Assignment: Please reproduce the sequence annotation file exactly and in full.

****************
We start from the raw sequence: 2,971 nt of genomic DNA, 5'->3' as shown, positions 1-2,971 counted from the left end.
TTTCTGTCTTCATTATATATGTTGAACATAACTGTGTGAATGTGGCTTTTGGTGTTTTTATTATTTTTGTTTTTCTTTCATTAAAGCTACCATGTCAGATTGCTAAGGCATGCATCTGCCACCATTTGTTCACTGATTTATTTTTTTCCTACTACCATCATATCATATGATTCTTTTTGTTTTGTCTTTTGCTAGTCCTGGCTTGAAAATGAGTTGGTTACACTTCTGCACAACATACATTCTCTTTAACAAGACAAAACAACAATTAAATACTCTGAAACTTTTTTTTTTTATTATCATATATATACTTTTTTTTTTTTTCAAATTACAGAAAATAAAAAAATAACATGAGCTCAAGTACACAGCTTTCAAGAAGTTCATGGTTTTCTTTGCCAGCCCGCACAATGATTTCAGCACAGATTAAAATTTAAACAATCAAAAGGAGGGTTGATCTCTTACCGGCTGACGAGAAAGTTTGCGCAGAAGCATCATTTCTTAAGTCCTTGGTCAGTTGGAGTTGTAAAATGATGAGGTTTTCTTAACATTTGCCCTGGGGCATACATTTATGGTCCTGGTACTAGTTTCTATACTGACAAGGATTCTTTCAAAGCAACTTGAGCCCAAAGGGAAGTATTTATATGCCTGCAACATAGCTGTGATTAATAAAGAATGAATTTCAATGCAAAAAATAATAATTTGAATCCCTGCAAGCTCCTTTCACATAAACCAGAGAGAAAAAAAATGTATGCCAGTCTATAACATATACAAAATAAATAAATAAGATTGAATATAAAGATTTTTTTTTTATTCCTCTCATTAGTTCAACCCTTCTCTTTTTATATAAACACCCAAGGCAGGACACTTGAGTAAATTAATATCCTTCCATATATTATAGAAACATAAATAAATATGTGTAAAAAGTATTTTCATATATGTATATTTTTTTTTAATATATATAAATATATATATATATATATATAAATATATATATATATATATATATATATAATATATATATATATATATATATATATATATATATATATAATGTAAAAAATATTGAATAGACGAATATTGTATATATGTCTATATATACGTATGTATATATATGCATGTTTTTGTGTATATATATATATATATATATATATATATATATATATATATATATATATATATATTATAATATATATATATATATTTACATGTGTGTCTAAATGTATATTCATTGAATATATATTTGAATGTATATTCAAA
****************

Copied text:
We start from the raw sequence: 2,971 nt of genomic DNA, 5'->3' as shown, positions 1-2,971 counted from the left end.
TTTCTGTCTTCATTATATATGTTGAACATAACTGTGTGAATGTGGCTTTTGGTGTTTTTATTATTTTTGTTTTTCTTTCATTAAAGCTACCATGTCAGATTGCTAAGGCATGCATCTGCCACCATTTGTTCACTGATTTATTTTTTTCCTACTACCATCATATCATATGATTCTTTTTGTTTTGTCTTTTGCTAGTCCTGGCTTGAAAATGAGTTGGTTACACTTCTGCACAACATACATTCTCTTTAACAAGACAAAACAACAATTAAATACTCTGAAACTTTTTTTTTTTATTATCATATATATACTTTTTTTTTTTTTCAAATTACAGAAAATAAAAAAATAACATGAGCTCAAGTACACAGCTTTCAAGAAGTTCATGGTTTTCTTTGCCAGCCCGCACAATGATTTCAGCACAGATTAAAATTTAAACAATCAAAAGGAGGGTTGATCTCTTACCGGCTGACGAGAAAGTTTGCGCAGAAGCATCATTTCTTAAGTCCTTGGTCAGTTGGAGTTGTAAAATGATGAGGTTTTCTTAACATTTGCCCTGGGGCATACATTTATGGTCCTGGTACTAGTTTCTATACTGACAAGGATTCTTTCAAAGCAACTTGAGCCCAAAGGGAAGTATTTATATGCCTGCAACATAGCTGTGATTAATAAAGAATGAATTTCAATGCAAAAAATAATAATTTGAATCCCTGCAAGCTCCTTTCACATAAACCAGAGAGAAAAAAAATGTATGCCAGTCTATAACATATACAAAATAAATAAATAAGATTGAATATAAAGATTTTTTTTTTATTCCTCTCATTAGTTCAACCCTTCTCTTTTTATATAAACACCCAAGGCAGGACACTTGAGTAAATTAATATCCTTCCATATATTATAGAAACATAAATAAATATGTGTAAAAAGTATTTTCATATATGTATATTTTTTTTTAATATATATAAATATATATATATATATATATAAATATATATATATATATATATATATATAATATATATATATATATATATATATATATATATATATATAATGTAAAAAATATTGAATAGACGAATATTGTATATATGTCTATATATACGTATGTATATATATGCATGTTTTTGTGTATATATATATATATATATATATATATATATATATATATATATATATATATATATTATAATATATATATATATATTTACATGTGTGTCTAAATGTATATTCATTGAATATATATTTGAATGTATATTCAAA